Journal of Applied Physiology

Induction of long-lasting depolarization in medioventral medulla neurons by cholinergic input from the pedunculopontine nucleus

Keiko Mamiya, Kevin Bay, R. D. Skinner, E. Garcia-Rill


Stimulation of the pedunculopontine nucleus (PPN) is known to induce changes in arousal and postural/locomotor states by activation of such descending targets as the caudal pons and the medioventral medulla (MED). Previously, PPN stimulation was reported to induce prolonged responses (PRs) in intracellularly recorded caudal pontine neurons in vitro. The present study used intracellular recordings in semihorizontal slices from rat brain stem (postnatal days 12–21) to determine responses in MED neurons following PPN stimulation. One-half (40/81) of MED neurons showed PRs after PPN stimulation. MED neurons with PRs had shorter duration action potential, longer duration afterhyperpolarization, and higher amplitude afterhyperpolarization than non-PR MED neurons. PR MED neurons were significantly larger (568 ± 44 μm2) than non-PR MED neurons (387 ± 32 μm2). The longest mean duration PRs and maximal firing rates during PRs were induced by PPN stimulation at 60 Hz compared with 10, 30, or 90 Hz. The muscarinic cholinergic agonist carbachol induced depolarization in all PR neurons tested, and the muscarinic cholinergic antagonist scopolamine reduced or blocked carbachol- and PPN stimulation-induced PRs in all MED neurons tested. These findings suggest that PPN stimulation-induced PRs may be due to activation of muscarinic receptor-sensitive channels, allowing MED neurons to respond to a transient, frequency-dependent depolarization with long-lasting stable states. PPN stimulation appears to induce PRs in large MED neurons using parameters known best to induce locomotion.

  • arousal
  • locomotion
  • posture
  • reticular-activating system

the pedunculopontine nucleus (PPN), as the cholinergic arm of the reticular-activating system (RAS), has been implicated in the modulation of sleep-wake states, the startle response (SR), and posture and locomotion (reviewed in Refs. 8, 41, 52). The overall goal of our studies is the understanding of the influence of the PPN on ascending thalamocortical systems and their role in sleep-wake states, as well as the simultaneous modulation of accompanying postural and locomotor events via its influence on descending reticulospinal systems. Electrical stimulation of the PPN can induce widespread ascending effects, such as cortical EEG desynchronization (39) [better referred to as synchronization of fast cortical rhythms (53)], as well as changes in muscle tone (32) and the recruitment of stepping (10, 1217). The PPN, therefore, appears to be involved in the ascending control of transitions in state from slow-wave sleep to either waking or rapid eye movement (REM) sleep, but it also participates in descending functions, which involve changes in muscle activity from standing (extensor activation), to the SR (flexor activation, extensor inhibition), to the atonia of REM sleep (flexor and extensor inhibition), and to locomotion (flexor-extensor alternation). Such functions may be characterized as “fight-or-flight” responses.

On the one hand, PPN neurons are known to increase their firing rates during synchronization of fast rhythms in waking and REM sleep [tonically in waking, increased bursting during REM sleep and reduced activity during slow-wave sleep (3, 51, 52)]. Different types of activity patterns in relation to sleep-wake states have been defined specifically in the PPN of the behaving rat, providing evidence for the cellular mechanisms by which the PPN could be involved in the regulation of sleep-wake states (4). PPN neurons also show both tonic and rhythmic activity in relation to either the duration of stepping episodes or the rhythmic alternation of locomotor movements (14, 17).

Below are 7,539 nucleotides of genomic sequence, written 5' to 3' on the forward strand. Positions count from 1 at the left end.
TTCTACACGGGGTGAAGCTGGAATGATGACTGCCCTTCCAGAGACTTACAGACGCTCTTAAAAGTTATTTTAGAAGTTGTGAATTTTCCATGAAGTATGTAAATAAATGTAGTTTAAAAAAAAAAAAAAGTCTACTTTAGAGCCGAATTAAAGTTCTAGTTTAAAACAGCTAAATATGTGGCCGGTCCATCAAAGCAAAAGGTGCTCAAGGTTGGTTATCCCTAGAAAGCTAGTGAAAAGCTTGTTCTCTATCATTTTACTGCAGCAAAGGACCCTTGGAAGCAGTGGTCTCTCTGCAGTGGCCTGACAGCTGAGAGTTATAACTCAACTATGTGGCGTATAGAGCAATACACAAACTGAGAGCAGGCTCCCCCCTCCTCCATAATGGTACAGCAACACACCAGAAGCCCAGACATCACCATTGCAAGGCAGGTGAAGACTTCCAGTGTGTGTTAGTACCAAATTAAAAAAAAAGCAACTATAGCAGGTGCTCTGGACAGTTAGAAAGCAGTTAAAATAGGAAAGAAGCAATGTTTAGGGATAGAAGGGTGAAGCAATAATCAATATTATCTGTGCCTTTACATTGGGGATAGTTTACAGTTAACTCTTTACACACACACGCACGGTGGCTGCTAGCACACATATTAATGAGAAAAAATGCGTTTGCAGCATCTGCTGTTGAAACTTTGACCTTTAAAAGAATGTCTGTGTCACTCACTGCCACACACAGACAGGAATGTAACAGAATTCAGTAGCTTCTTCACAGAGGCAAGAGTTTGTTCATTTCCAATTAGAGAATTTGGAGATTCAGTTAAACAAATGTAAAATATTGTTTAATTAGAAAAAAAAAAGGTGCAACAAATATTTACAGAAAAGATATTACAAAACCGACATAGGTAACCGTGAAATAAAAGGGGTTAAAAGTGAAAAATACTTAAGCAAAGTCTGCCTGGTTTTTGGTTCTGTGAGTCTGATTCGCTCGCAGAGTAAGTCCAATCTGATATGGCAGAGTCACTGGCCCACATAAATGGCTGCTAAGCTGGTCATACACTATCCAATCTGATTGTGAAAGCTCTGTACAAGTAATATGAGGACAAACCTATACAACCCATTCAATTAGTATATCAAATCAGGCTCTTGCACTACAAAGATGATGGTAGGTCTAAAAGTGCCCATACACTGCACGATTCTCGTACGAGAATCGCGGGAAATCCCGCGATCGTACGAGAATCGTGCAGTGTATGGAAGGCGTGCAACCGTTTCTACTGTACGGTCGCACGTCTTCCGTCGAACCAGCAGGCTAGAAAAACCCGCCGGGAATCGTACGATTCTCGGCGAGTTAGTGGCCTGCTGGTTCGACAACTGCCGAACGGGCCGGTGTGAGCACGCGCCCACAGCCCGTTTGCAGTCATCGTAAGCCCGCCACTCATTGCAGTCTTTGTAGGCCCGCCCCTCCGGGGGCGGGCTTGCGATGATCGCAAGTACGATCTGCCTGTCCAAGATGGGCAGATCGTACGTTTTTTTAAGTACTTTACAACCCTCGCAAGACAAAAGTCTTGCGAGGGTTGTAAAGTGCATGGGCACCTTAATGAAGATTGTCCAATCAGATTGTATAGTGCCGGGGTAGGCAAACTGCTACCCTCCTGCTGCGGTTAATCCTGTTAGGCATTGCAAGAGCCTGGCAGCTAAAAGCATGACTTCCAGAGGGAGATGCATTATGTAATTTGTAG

On the other hand, the PPN sends diffuse, mostly cholinergic projections throughout the pontomedullary reticular formation (8, 12, 16, 26, 37, 43, 47). The pontine oral (PnO), gigantocellular reticular, and dorsal paragigantocellular nuclei (36, 57), along with the ventral portion of the medullary reticular formation lateral to the inferior olive (38), all appear to be involved in the decrease in muscle tone or atonia of REM sleep. PPN stimulation also alters respiratory movements and leads to acetylcholine release in the pontine reticular formation (33). Moreover, a region medial to the latter, located immediately rostral to the inferior olive and extending dorsally to the anterior third of the inferior olive, appears to be an area involved in locomotor control. This region includes the magnocellular reticular formation (pars alpha) and ventral nucleus (pars alpha) of the reticular formation (40), was termed the medioventral medulla (MED), and receives input from the PPN (12). Stimulation of the PPN at specific frequencies is known to elicit locomotion on a treadmill (15). Electrical stimulation of the MED itself, as well as injections of the cholinergic agonist carbachol into this region, were found to induce locomotion on a treadmill in decerebrate cats and rats (13, 28). These findings suggest that descending cholinergic PPN projections to the MED may underlie functions related to locomotion. In a previous study, our laboratory recorded the responses of the more posture-related anterior target of the PPN, the caudal pontine (PnC) reticular formation, and found that cholinergic PPN inputs were directed mainly at small, interneuronlike cells, rather than larger, projection-type cells (21). PPN stimulation at frequencies known to induce stepping elicited prolonged responses (PRs) outlasting stimulation by >10 s in these PnC neurons in vitro. We hypothesized that the PPN would exert a similar frequency-dependent effect on MED neurons and that the organization of PPN inputs to these locomotion-related neurons would differ from those to posture-related PnC neurons. The present studies were undertaken to determine the nature of the responses of rat MED neurons recorded in vitro following PPN stimulation using various frequencies of stimulation. Preliminary findings have been reported in abstract form (35).